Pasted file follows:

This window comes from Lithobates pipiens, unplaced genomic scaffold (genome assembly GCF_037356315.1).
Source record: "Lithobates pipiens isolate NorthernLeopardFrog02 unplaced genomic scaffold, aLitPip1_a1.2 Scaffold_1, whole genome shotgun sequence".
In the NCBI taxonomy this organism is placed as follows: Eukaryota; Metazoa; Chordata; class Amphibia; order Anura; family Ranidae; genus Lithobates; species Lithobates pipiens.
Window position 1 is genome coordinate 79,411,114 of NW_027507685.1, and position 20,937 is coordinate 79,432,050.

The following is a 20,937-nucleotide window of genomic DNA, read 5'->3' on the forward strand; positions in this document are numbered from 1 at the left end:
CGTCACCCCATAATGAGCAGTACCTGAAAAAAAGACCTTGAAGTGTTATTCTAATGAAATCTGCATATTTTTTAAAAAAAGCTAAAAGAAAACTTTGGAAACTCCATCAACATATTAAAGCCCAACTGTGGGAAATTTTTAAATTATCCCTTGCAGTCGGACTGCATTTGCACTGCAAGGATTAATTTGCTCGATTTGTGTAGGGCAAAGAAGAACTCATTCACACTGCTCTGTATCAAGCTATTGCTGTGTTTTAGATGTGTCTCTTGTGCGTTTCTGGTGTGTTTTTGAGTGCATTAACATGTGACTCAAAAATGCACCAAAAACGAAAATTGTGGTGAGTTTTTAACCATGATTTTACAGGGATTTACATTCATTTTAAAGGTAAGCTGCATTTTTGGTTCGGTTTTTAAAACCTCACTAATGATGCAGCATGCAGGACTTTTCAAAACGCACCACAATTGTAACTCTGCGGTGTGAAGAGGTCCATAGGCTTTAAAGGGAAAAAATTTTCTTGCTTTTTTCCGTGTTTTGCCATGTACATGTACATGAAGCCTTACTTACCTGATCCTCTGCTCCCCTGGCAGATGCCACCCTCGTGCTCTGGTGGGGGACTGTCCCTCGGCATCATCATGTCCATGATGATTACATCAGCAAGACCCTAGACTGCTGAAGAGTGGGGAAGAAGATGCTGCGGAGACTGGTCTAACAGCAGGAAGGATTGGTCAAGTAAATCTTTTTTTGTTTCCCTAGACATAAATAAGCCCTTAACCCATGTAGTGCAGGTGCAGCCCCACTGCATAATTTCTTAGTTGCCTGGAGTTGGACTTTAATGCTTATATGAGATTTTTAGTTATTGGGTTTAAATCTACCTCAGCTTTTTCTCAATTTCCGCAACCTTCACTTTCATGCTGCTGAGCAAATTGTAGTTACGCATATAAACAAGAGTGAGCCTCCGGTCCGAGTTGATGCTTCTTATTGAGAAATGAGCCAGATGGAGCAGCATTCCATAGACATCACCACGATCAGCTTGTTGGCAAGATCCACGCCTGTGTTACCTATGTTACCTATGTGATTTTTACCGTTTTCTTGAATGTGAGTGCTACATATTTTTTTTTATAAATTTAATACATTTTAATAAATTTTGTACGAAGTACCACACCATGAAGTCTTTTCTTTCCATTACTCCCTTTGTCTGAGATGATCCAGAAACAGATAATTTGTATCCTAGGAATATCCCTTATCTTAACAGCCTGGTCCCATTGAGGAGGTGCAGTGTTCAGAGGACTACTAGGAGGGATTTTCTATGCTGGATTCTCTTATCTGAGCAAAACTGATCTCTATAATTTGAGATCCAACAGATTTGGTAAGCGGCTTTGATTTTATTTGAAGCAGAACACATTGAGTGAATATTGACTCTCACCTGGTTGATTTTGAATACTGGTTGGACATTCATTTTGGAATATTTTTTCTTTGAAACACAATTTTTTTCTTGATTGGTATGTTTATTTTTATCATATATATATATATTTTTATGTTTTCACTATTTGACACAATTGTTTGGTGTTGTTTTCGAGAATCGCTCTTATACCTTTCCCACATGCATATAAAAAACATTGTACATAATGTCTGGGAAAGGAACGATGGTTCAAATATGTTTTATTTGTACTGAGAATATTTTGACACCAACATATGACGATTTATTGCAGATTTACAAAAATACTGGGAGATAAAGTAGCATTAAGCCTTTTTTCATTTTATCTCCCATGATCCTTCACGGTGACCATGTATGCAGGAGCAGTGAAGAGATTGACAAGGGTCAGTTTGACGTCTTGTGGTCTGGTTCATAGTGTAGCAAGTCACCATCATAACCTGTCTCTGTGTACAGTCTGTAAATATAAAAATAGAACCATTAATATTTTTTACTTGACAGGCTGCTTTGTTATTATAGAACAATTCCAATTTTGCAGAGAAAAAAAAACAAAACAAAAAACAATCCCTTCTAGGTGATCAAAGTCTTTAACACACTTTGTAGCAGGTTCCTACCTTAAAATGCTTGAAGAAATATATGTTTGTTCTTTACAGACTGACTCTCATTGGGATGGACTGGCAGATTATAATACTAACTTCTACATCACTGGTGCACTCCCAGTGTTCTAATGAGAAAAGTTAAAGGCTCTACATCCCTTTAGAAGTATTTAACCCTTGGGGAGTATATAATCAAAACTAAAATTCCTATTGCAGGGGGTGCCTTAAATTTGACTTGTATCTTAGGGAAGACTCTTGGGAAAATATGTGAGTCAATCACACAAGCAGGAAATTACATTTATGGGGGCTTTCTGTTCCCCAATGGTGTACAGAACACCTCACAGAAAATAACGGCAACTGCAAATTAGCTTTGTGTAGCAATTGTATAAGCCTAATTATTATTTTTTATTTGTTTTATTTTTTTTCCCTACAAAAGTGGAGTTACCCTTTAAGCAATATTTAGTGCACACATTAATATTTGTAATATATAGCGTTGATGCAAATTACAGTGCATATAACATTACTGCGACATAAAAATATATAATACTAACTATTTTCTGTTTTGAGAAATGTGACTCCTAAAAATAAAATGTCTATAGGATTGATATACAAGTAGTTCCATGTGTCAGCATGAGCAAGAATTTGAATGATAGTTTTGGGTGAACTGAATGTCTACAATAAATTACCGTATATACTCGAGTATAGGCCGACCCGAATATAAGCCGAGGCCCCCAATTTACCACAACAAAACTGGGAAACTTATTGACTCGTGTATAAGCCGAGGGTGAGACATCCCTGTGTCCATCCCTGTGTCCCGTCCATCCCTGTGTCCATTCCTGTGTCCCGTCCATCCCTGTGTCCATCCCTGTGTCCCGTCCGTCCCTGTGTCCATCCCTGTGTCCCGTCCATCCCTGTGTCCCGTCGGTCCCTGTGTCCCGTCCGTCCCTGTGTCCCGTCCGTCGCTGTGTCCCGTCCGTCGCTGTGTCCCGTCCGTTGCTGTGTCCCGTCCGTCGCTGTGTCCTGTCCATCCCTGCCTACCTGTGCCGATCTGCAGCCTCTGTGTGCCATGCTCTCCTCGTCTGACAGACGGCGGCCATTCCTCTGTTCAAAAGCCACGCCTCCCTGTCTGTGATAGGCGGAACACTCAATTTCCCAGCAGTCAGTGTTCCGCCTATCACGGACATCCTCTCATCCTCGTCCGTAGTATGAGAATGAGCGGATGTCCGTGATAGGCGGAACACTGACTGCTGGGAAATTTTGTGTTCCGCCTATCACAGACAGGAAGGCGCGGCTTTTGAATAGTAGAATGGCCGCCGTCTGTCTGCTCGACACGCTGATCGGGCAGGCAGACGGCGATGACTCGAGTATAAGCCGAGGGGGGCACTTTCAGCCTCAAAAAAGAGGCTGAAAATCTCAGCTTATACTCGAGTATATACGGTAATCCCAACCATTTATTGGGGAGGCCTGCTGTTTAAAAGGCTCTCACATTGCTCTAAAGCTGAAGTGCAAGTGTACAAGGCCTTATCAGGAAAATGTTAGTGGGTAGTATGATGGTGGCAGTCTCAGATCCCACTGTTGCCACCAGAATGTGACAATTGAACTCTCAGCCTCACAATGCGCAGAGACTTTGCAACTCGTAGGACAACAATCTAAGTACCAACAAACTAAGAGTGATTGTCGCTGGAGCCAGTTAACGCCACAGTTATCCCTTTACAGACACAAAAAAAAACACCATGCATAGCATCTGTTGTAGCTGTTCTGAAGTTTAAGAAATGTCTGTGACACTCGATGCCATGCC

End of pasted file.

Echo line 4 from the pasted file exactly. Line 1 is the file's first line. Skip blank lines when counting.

Window position 1 is genome coordinate 79,411,114 of NW_027507685.1, and position 20,937 is coordinate 79,432,050.